Why the Government Collapsed
The coalition under Conte was broken with the pretext of opposition to M5S senators’ votes against the construction of a tunnel in the Alps for a high-speed railway on Turin-Lyon (TAV) route. The League is strongly in favour of this investment, so Salvini put in a censure motion. Both parties, though, have had a different position on this issue since the formation of their government in May 2018. The real reason for the collapse of the government was Salvini’s ambitions to take power.
The League won the European elections with 34% of the votes, so Salvini was expecting to repeat this result in early parliamentary elections. At the end of May, he provoked the political crisis by demanding the government implement his party’s proposals, including a tax reduction, an increase in parliament’s influence over the judiciary, liberalisation of the public procurement law, an increase in northern regions’ autonomy, and the construction of the TAV. M5S leader Luigi Di Maio said his party was ready to make concessions, which made it difficult for Salvini to leave the government then.
Salvini also wanted to avoid political and legal responsibility. In February, M5S senators discussed voting for waiving Salvini’s parliamentary immunity over the detention of a rescue ship with migrants in Catania in summer 2018, based on a decision by Salvini, acting as the interior minister. In the end, though, all voted against it. On 10 July, U.S. media published a conversation from October 2018 between an important League activist, Gianluca Savoini, with some Russian businessmen. The Russians offered a deal to Savoini in which they would buy some fuel from Italian company ENI for $1.5 billion followed by ENI making several financial transactions on their behalf. One was to be a $65 million payment to finance the League’s European campaign. After the report became public and M5S had declared it would establish an inquiry committee and support a court case, Salvini threatened to leave the coalition.
According to the Italian constitution, after the collapse of a government, the president must call for elections or nominate a candidate supported by parliament. On 21 August, President Sergio Mattarella, who has PD origins, started consultations with the leaders of the parliamentary parties.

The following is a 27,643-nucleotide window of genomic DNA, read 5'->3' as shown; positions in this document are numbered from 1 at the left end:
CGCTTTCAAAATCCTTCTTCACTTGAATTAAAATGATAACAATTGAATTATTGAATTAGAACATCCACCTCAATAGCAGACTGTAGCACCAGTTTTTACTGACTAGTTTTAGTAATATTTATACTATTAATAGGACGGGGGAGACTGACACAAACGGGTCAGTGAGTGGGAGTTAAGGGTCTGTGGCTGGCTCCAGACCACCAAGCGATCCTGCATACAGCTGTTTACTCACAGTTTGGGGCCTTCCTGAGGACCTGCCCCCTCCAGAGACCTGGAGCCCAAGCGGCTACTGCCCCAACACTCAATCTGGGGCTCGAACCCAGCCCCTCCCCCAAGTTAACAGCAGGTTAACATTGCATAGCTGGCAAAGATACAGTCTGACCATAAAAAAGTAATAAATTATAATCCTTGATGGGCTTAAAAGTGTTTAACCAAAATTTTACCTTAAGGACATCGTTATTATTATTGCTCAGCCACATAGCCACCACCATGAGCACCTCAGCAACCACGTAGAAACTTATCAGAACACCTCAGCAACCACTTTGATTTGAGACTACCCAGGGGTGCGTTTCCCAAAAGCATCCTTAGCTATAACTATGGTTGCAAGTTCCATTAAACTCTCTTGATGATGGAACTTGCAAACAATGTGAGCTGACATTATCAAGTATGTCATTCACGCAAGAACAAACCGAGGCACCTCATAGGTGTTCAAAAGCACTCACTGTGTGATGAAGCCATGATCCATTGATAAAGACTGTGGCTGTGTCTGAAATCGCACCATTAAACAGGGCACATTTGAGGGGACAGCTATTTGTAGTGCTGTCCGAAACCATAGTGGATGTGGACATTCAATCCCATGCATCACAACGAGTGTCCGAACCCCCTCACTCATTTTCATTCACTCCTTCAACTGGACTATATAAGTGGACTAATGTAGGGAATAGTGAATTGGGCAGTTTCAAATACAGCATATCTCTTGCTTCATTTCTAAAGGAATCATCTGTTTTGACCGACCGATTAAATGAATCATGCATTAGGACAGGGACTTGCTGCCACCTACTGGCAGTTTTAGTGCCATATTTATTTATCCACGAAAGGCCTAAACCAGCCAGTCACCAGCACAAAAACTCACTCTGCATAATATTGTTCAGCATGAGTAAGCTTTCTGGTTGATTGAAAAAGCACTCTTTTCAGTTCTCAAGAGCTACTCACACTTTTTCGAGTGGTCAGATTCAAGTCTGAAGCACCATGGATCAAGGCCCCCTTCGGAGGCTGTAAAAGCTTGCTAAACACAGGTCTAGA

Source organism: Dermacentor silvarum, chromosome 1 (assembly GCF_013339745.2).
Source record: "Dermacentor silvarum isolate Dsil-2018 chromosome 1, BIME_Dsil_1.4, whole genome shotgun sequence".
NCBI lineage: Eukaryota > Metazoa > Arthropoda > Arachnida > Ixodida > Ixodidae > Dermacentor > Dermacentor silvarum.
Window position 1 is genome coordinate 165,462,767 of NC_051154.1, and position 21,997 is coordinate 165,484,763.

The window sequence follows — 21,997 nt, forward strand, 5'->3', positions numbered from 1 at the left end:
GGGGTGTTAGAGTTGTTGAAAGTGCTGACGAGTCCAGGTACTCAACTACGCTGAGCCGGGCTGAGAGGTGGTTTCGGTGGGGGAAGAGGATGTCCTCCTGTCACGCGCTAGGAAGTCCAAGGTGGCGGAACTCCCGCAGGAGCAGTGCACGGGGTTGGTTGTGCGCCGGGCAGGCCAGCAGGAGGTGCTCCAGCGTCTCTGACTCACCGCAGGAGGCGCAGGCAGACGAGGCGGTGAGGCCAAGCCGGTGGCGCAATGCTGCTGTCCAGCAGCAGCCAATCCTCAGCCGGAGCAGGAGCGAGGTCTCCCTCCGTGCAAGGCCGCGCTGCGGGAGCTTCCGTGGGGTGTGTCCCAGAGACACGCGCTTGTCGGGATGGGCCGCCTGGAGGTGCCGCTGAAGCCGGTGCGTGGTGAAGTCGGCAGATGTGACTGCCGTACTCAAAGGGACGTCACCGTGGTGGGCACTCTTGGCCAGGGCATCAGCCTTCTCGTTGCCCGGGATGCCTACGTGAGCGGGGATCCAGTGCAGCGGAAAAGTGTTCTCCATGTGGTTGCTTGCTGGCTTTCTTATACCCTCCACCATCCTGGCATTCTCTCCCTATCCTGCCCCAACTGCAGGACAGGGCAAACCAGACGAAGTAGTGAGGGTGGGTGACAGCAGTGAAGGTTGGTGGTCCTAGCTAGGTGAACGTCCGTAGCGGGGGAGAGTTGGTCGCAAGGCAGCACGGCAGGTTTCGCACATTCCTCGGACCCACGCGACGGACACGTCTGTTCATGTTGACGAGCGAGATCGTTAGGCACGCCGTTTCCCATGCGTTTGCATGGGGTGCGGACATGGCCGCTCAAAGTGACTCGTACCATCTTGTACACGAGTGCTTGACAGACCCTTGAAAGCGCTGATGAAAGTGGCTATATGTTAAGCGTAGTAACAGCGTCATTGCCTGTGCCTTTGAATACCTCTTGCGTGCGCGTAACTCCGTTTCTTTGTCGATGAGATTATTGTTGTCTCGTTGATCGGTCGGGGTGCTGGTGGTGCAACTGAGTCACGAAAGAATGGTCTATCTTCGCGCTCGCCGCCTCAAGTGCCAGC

Elections in autumn could be difficult because the government will be negotiating with the EC on the budget for 2020. In October 2018 and again in June 2019, the EC warned Italy it might impose the Excessive Deficit Procedure (EDP) on the country because its public debt was higher than 130% of GDP and it had a budget deficit higher than 2% of GDP. Not resolving the deficit problem could lead, for example, to an increase in the VAT tax.
Right-wing party leaders Salvini, Silvio Berlusconi (Go Ahead Italy, FI) and Giorgia Meloni (The Brothers of Italy, FdI) called for elections. FI and FdI expected to establish a government with the League afterwards. The League is supported by 32% of voters, PD by 24%, M5S by 20%, and FI and FdI each by 7%.
The majority of the MPs from M5S, PD, and the smaller parties was against early elections. M5S and PD are worried the League could take power while the smaller parties don’t want to risk losing seats. On 23 August, M5S and PD started to negotiate a new coalition. PD leader Nicola Zingaretti proposed that any new government respect the EU rules on deficit reduction and accommodate migrant-rescue vessels. M5S expects PD to support reducing the number of MPs from 949 to 604. Another challenge was who might have been blocked from participation in the next government. PD did not want either Conte or Di Maio to join, but M5S resisted and so finally, on 5 September, the government was formed with Conte as prime minister and Di Maio as foreign affairs minister.
Conte’s Second Government